The Northern Virginia Transportation Commission said Thursday that it expects to receive some of the withheld funds it is owed by the state starting Friday.

Earlier this week, the NVTC signed an agremeent that would give the state more representation on local transit boards.

Kala Quintana, director of communications for NVTC, wrote in an e-mail that the group had “received a confirmation from Treasury that $9.4 million of the operating assistance will be arriving on Friday.” The balance of the money NVTC is owed from the state — $20.6 million — is expected to arrive Monday.

Thelma Drake, director of the Department of Rail and Public Transportation, wanted the NVTC to sign an agreement that would give state officials more influence on local transit boards.

The NVTC appoints four members to the Metro board and had expressed concern about the legality of the new agreement and whether it would mean Virginia would get two seats on the Metro board.

But after discussions, the state changed the agreement to clarify that it wants only one seat. NVTC’s chief financial officer signed the agreement Monday.

Since July, Virginia’s rail and public transportation department has withheld roughly $30 million from NVTC until it signed the agreement. That figure was expected to reach $40 million later this month.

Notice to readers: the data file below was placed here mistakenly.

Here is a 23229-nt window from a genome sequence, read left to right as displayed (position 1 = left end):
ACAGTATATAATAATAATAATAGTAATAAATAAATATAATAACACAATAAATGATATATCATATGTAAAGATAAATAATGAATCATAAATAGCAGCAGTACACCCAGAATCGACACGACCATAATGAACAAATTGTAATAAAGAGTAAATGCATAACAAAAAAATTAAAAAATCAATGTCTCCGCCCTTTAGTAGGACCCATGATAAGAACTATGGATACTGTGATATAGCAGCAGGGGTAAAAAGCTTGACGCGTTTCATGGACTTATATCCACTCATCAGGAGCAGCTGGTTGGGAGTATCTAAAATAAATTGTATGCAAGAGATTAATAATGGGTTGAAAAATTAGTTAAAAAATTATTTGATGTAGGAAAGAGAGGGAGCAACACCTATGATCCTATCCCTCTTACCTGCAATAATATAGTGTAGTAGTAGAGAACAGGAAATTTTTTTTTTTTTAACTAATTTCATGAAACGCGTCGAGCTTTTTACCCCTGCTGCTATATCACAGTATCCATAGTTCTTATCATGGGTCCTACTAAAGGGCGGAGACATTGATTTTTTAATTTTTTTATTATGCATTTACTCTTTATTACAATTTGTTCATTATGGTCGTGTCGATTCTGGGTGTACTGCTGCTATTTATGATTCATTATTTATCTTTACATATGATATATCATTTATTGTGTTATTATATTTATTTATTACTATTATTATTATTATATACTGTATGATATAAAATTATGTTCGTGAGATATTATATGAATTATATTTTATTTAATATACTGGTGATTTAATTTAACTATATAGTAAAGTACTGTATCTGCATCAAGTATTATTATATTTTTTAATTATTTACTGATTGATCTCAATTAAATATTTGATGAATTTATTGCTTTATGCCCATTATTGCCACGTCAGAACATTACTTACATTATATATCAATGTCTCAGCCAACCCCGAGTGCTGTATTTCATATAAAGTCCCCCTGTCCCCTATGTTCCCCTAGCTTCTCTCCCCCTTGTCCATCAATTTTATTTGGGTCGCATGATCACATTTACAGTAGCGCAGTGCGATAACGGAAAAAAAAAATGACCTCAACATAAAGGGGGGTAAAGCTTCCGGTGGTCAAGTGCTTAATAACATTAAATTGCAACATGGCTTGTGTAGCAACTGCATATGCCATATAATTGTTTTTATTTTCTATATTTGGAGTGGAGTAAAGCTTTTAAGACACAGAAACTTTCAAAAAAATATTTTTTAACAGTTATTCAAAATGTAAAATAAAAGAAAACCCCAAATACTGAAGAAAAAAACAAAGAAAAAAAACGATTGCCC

Quintana said she received an e-mail early Thursday morning from Drake saying that “the money was on its way” now that NVTC has signed the agreement.

Each year, the rail and transportation department gives $168 million to the NVTC. The money helps fund Metro, Virginia Railway Express and bus systems in Arlington, Fairfax, Loudoun and Alexandria.

The disagreement over the funds to NVTC occurred as Virginia Gov. Robert F. McDonnell (R) appointed lawyer and longtime Northern Virginia business leader James Dyke last month to the NVTC board.

Dyke will replace Drake, who will become an alternate to the 19-member NVTC board. The NVTC board comprises local and state officials from Loudoun, Fairfax and Arlington counties and the cities of Falls Church, Alexandria and Fairfax.

The NVTC swore in Dyke as a member this month and promised to appoint him to the Metro board in January.

In April, Virginia’s divided General Assembly voted for a budget amendment giving the governor the authority to appoint a seat on the NVTC and the Metro board.

Staff writer Anita Kumar contributed to this report.

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